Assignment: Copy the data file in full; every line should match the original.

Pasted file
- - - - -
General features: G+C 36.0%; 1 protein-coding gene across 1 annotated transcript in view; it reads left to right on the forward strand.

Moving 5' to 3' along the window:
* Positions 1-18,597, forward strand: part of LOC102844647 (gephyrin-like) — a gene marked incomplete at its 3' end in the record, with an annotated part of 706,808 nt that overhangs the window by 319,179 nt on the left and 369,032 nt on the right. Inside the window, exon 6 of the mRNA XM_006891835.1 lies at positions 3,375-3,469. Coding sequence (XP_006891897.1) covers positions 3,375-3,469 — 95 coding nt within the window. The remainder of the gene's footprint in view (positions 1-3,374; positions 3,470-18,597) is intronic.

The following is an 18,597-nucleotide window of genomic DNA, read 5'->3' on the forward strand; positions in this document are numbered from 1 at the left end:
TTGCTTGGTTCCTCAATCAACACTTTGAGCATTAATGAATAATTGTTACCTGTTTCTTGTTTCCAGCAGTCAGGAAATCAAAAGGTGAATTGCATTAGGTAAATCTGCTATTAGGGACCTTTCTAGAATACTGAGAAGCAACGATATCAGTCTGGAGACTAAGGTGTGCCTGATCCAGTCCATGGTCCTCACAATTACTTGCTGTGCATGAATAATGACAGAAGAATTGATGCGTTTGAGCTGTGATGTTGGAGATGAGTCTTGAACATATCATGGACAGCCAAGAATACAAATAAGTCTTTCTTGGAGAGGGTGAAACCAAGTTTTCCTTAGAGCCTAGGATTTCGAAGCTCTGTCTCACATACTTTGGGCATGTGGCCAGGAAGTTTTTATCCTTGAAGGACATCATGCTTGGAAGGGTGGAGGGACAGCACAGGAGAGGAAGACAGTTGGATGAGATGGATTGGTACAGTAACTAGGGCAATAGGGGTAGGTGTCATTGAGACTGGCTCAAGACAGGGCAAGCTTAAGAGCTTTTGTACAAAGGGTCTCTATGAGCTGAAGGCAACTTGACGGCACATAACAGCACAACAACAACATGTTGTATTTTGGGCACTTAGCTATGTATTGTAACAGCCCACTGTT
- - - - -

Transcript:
General features: G+C 36.0%; 1 protein-coding gene across 1 annotated transcript in view; it reads left to right on the forward strand.

Moving 5' to 3' along the window:
* Positions 1-18,597, forward strand: part of LOC102844647 (gephyrin-like) — a gene marked incomplete at its 3' end in the record, with an annotated part of 706,808 nt that overhangs the window by 319,179 nt on the left and 369,032 nt on the right. Inside the window, exon 6 of the mRNA XM_006891835.1 lies at positions 3,375-3,469. Coding sequence (XP_006891897.1) covers positions 3,375-3,469 — 95 coding nt within the window. The remainder of the gene's footprint in view (positions 1-3,374; positions 3,470-18,597) is intronic.

The following is an 18,597-nucleotide window of genomic DNA, read 5'->3' on the forward strand; positions in this document are numbered from 1 at the left end:
TTGCTTGGTTCCTCAATCAACACTTTGAGCATTAATGAATAATTGTTACCTGTTTCTTGTTTCCAGCAGTCAGGAAATCAAAAGGTGAATTGCATTAGGTAAATCTGCTATTAGGGACCTTTCTAGAATACTGAGAAGCAACGATATCAGTCTGGAGACTAAGGTGTGCCTGATCCAGTCCATGGTCCTCACAATTACTTGCTGTGCATGAATAATGACAGAAGAATTGATGCGTTTGAGCTGTGATGTTGGAGATGAGTCTTGAACATATCATGGACAGCCAAGAATACAAATAAGTCTTTCTTGGAGAGGGTGAAACCAAGTTTTCCTTAGAGCCTAGGATTTCGAAGCTCTGTCTCACATACTTTGGGCATGTGGCCAGGAAGTTTTTATCCTTGAAGGACATCATGCTTGGAAGGGTGGAGGGACAGCACAGGAGAGGAAGACAGTTGGATGAGATGGATTGGTACAGTAACTAGGGCAATAGGGGTAGGTGTCATTGAGACTGGCTCAAGACAGGGCAAGCTTAAGAGCTTTTGTACAAAGGGTCTCTATGAGCTGAAGGCAACTTGACGGCACATAACAGCACAACAACAACATGTTGTATTTTGGGCACTTAGCTATGTATTGTAACAGCCCACTGTT